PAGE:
- Video – Gives video info. This can be incorrect if you have (or once had) multiple video adapters installed on the system. Clicking this item offers to take you to the video manufacturer’s downloads section of their website.
- Res – The current screen resolution / color depth.
In the Alerts Column:
- Windows Activation check
- Windows Service Pack alert
- IE version alert
- RAM alert – alerts you when RAM is either running low, or just needs an upgrade. D7 decides your RAM needs an upgrade if you aren’t running at least 1GB on WinXP, or 2GB on Vista+
- Check Event Log – Appears in RED if there are errors in the event logs since the last system reboot. Appears in BLUE if there are only warnings since the last system reboot. Click this item to launch d7’s internal event viewer.
- Paging File size check
- Free Space check (alerts when less than 15% of the OS partition is available.)
- User Profile path check (alerts when d7 believes you are logged into a TEMP profile.)
- A/V alert – D7 alerts you when you either have no anti-virus installed, or multiple anti-virus packages installed. Click to open d7’s internal Windows Security Center options dialog.
- Automatic Updates check. Click to launch either Windows dialog or d7’s own Automatic Updates configuration panel.
- System Restore check – Note does not alert if System Restore is BROKEN, only if it is enabled/disabled.
- Event Log check – alerts when anomalies are found since the last reboot only (blue when warnings appear, and red when errors appear.) Click to open d7’s internal event viewer with several nice options over the Windows event viewer.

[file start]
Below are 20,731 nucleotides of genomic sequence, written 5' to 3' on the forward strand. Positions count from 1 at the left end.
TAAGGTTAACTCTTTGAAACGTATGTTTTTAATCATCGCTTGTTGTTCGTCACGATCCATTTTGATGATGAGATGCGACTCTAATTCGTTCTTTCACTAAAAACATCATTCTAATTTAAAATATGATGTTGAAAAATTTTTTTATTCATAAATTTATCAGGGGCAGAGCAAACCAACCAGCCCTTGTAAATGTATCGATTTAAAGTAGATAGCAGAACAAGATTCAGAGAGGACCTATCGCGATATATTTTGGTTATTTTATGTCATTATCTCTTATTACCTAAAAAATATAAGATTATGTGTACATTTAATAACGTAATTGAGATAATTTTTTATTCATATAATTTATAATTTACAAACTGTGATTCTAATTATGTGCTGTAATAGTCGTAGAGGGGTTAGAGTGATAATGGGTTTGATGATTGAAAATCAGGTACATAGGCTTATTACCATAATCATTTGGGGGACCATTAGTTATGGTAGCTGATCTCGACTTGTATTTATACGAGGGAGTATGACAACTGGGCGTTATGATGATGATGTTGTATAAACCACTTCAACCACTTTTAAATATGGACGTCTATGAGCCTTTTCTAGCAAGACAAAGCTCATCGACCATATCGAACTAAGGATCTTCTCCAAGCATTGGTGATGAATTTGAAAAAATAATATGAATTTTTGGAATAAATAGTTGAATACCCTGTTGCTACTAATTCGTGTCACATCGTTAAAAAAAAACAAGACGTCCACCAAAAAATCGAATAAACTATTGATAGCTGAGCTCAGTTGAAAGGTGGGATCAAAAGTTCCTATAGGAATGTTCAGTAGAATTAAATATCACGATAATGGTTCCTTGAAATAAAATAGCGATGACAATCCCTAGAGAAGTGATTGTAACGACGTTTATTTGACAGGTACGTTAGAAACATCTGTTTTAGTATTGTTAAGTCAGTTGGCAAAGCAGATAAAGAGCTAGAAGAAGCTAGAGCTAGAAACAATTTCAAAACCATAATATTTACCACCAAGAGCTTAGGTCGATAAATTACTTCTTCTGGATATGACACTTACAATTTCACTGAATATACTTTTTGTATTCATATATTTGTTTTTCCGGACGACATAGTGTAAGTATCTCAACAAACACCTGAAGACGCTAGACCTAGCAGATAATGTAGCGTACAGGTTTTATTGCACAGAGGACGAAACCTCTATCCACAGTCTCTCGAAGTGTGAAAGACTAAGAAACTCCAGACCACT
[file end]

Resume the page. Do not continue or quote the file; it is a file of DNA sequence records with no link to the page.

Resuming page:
- Dirty Volume check – alerts when a partition is flagged as ‘dirty’ and marked for chkdsk on reboot.
- PIO Mode check – If d7 suspects a device is in PIO mode that should be in DMA, clicking this item will apply a fix for the issue which requires a restart of Windows. Sometimes the alert is false, as d7 cannot differentiate between MWDMA2 and PIO mode, however applying the fix regardless has no adverse effects. See this option on the Repair tab for more details on the actual repair being performed.
- Device Manager check, click to bring up a devman window where you can google the issue.
- CEIP check – alerts when the Customer Experience Improvement Program is enabled within Windows. Clicking this item will bring up the Windows dialog allowing you to en/disable this item.
* SPECIAL NOTE – Anti-Virus Software Detection
I get many questions regarding d7’s Anti-Virus software detection, and how it works. Mostly people wonder:
- Why is it detecting A/V software (or even fake or rogue A/V software) that I have removed from the system?
- Why does it not detect _______ A/V software?
Maybe this will answer your question. How it works: d7 doesn’t detect Anti-Virus software installations themselves. Instead, d7 queries Windows Security Center (WSC) via a WMI call. d7 only reports back to you what WSC returns in the WMI query.
When Anti-Virus software installs, it registers itself with WSC (or it should, however some off brand A/V packages and even reputable ones that didn’t install 100% properly may not correctly register themselves with WSC…)
When Anti-Virus software is uninstalled, it removes itself from WSC (OR IT SHOULD.) Some A/V uninstallers merely do not remove themselves from WSC. In the case of ripping malware (rogue A/V’s) out of a system that have registered themselves with WSC, obviously that information wouldn’t be removed from WSC.
But how to fix these phantom entries? Simply click on the alert to bring up d7’s internal WSC options dialog, where you can selectively remove these phantom entries.
How to see what Windows sees and verify d7 is correct – and how to pluck out a specific A/V no longer present without using d7’s Repair functionality.
- From an elevated (admin) command prompt, type WBEMTEST and hit enter.
- In the new window, click the Connect button
- In the new window, under the Namespace entry, type rootSecurityCenter and click the Connect button
- Next click the EnumInstances button, and in the box type AntiVirusProduct
The final window that pops up will show you what Windows thinks is the Antivirus software (and what d7 queries to get it’s information). From here, you should be able to selectively delete A/V products that are no longer installed.